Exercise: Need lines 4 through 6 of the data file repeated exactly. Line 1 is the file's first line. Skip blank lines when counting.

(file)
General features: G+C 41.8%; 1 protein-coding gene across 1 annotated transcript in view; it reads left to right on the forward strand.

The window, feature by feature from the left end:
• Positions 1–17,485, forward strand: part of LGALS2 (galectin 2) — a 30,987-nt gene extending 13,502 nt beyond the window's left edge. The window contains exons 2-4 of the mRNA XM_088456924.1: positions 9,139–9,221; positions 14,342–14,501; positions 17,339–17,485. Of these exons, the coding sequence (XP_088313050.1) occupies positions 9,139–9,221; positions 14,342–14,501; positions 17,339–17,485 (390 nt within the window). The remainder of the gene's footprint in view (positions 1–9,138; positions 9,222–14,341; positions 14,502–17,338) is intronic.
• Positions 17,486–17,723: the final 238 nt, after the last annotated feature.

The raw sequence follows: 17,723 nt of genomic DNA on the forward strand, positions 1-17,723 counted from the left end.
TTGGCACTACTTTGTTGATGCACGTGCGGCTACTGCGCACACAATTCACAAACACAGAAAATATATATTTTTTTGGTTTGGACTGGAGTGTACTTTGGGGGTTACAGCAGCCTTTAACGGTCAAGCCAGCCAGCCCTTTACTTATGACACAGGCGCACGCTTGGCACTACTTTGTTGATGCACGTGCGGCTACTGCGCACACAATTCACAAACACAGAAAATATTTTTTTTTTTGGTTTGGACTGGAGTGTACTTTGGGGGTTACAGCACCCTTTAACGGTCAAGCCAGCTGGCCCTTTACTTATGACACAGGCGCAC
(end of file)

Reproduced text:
• Positions 17,486–17,723: the final 238 nt, after the last annotated feature.

The raw sequence follows: 17,723 nt of genomic DNA on the forward strand, positions 1-17,723 counted from the left end.
TTGGCACTACTTTGTTGATGCACGTGCGGCTACTGCGCACACAATTCACAAACACAGAAAATATATATTTTTTTGGTTTGGACTGGAGTGTACTTTGGGGGTTACAGCAGCCTTTAACGGTCAAGCCAGCCAGCCCTTTACTTATGACACAGGCGCACGCTTGGCACTACTTTGTTGATGCACGTGCGGCTACTGCGCACACAATTCACAAACACAGAAAATATTTTTTTTTTTGGTTTGGACTGGAGTGTACTTTGGGGGTTACAGCACCCTTTAACGGTCAAGCCAGCTGGCCCTTTACTTATGACACAGGCGCAC